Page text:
A Trio of Game-Changing Developments in the Mobile World

Leo is a member of The Motley Fool Blog Network -- entries represent the personal opinion of the blogger and are not formally edited.

If you’ve been following social networks and mobile businesses over the past year, you’ll notice that it’s been a tough balancing act for companies like LinkedIn (NYSE: LNKD), Facebook (NASDAQ: FB) and Zynga (NASDAQ: ZNGA). As smartphones and tablets grow in popularity, these companies must modify their business models to accommodate the evolving ways that users are engaging their devices. No longer is the mobile Internet simply about accessing a website on the go - it is now about the experience within an app, how it integrates with social sharing, and how well it can be monetized. Let’s take a look at the recent strategies with these social networks and game makers to see how they have changed their approach to tackling the mobile Internet.

LinkedIn boosts its mobile presence

LinkedIn, often called the “Facebook for Professionals,” has been laser-focused on creating a fully mobile ecosystem for its users. The company first drastically modified its mobile app in April, adding a personalized activity stream, clearer navigation and streamlined news feed advertisements. LinkedIn’s original app only allowed users to search for other people, but an update this month rectified that oversight, allowing users to search for companies, groups and jobs as well.

However, some of LinkedIn’s other features still exist as separate apps. For example, it acquired business card scanning app CardMunch two years ago, but the service remains a standalone app for iOS and Android, rather than a function of the official LinkedIn app. Meanwhile, it merged the Contacts section of its website into a standalone personal assistant app for iOS devices. Keeping these services as separate apps is an odd choice, considering how well they would integrate with LinkedIn’s primary app.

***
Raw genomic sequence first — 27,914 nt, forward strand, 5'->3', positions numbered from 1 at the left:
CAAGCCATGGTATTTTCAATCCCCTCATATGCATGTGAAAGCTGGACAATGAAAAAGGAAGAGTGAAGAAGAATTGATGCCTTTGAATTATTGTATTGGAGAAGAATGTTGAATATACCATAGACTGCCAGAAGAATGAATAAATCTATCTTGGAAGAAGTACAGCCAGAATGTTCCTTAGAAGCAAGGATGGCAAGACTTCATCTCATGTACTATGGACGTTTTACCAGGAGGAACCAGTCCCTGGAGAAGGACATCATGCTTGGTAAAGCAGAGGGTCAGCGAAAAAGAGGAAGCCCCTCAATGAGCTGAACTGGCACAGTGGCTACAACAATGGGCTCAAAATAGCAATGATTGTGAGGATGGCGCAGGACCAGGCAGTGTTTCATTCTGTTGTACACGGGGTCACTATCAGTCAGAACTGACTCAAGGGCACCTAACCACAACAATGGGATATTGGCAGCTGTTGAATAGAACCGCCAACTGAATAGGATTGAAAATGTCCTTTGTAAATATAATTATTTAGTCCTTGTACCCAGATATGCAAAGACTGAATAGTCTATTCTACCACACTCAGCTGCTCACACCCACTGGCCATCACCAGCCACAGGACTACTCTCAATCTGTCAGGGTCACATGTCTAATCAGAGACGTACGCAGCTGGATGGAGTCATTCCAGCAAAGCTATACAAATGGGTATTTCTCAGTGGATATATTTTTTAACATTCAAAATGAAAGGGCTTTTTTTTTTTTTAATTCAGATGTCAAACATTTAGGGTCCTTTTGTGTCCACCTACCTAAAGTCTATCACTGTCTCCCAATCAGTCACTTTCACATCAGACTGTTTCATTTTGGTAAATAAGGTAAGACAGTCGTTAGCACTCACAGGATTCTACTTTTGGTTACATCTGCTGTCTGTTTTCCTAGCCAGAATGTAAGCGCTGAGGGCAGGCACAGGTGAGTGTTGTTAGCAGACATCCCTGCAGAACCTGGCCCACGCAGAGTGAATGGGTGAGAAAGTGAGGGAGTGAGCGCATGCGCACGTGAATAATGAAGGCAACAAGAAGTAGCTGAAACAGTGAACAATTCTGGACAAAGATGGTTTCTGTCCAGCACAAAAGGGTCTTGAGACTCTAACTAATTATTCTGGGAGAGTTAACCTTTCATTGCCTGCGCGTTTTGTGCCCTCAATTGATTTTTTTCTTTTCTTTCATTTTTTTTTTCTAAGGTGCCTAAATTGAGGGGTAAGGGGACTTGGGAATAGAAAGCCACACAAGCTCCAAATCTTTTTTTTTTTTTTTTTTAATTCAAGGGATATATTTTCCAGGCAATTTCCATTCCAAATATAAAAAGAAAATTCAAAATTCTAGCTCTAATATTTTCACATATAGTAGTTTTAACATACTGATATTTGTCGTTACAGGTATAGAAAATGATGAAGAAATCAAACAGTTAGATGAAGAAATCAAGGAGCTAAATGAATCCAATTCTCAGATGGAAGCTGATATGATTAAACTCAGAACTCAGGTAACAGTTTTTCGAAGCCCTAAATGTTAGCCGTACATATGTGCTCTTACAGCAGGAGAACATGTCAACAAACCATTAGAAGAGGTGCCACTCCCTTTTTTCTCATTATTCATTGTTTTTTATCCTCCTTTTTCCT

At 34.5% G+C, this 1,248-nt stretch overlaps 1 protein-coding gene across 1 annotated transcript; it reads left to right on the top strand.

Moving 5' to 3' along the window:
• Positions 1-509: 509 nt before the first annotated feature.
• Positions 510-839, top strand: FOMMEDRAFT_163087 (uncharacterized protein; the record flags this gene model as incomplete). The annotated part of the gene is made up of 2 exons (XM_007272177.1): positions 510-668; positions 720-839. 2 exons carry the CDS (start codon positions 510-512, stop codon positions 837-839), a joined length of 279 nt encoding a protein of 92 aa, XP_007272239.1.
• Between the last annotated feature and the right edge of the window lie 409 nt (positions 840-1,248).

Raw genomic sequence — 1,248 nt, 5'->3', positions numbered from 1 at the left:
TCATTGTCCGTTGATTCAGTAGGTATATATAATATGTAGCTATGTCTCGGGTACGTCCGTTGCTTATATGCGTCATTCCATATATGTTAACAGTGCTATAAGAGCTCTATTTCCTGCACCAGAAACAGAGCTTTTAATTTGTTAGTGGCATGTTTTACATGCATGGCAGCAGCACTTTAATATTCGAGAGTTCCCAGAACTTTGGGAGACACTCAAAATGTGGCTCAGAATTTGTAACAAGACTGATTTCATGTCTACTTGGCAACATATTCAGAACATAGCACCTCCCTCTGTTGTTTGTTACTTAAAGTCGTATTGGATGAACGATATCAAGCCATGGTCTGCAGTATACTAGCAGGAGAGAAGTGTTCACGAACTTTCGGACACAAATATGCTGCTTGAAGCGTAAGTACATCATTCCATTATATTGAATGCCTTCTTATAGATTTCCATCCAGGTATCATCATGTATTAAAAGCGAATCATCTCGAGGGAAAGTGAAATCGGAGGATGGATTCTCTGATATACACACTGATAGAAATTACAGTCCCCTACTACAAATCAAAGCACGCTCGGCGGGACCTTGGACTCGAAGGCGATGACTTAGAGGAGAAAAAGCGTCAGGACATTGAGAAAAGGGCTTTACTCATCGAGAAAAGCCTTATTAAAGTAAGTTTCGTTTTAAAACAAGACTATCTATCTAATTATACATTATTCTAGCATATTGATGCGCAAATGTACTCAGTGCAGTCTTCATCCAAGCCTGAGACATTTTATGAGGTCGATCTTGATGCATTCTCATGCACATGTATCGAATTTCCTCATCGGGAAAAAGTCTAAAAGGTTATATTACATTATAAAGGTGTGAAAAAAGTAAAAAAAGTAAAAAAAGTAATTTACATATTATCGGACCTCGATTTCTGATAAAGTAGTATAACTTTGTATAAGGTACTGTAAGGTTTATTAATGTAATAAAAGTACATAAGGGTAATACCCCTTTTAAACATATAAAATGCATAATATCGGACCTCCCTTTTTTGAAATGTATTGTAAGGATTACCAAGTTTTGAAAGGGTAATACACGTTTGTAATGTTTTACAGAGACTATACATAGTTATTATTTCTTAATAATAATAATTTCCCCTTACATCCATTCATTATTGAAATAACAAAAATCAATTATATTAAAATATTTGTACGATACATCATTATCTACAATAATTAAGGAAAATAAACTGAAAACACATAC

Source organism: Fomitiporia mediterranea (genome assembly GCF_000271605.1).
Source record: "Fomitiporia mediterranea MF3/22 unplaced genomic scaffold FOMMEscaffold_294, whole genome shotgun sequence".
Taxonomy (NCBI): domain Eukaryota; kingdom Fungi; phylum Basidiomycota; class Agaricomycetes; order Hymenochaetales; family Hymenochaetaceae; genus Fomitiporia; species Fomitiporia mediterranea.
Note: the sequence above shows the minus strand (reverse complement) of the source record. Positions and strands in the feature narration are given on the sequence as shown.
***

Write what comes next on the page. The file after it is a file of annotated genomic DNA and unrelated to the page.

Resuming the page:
Joff Redfern, the head of mobile products at LinkedIn, once stated that it was “hard to get everything that LinkedIn does on to a single application on a small screen.” However, the company needs to beware of needlessly fragmenting its user base of 225 million professionals and 3 million company pages. In addition, 64% of its users are overseas, so LinkedIn would benefit more from releasing and updating a single app on a regular basis, rather than three separate ones that might not be simultaneously updated worldwide.

Over the past year, LinkedIn has undergone a rapid transformation from a network used primarily for job queries to a more social-oriented site. Its acquisition of news reader Pulse for $90 million made browsing the site a much more visual experience, and the addition of sponsored stories from influential leaders made the site more interesting for returning users.

So far, LinkedIn’s efforts have paid off. Last quarter, it reported year-on-year earnings and revenue growth of 353% and 72.3%, respectively. Although it still trades at 86 times forward earnings, the stock is still up more than 70% over the past twelve months.

Facebook focuses on the mobile games market

LinkedIn’s growth is a stark contrast to Facebook’s more tepid growth. Last quarter, Facebook’s earnings rose 6.8% as its revenue grew 37.8% year-on-year, despite its position as the world’s largest social network with 1.1 billion users. Since its disastrous IPO last May, many investors have wondered why Facebook, which only trades at 31 times forward earnings, just isn’t being taken seriously in comparison to LinkedIn.

The problem with Facebook is its user base. Whereas LinkedIn is regarded as the social network for professionals, Facebook will always be considered a network for casual users, who are more fickle and less likely to pay for premium features. LinkedIn is able to generate revenue from premium users alongside advertising. Facebook, on the other hand, must rely completely on advertising and micro-transactions to grow its top line.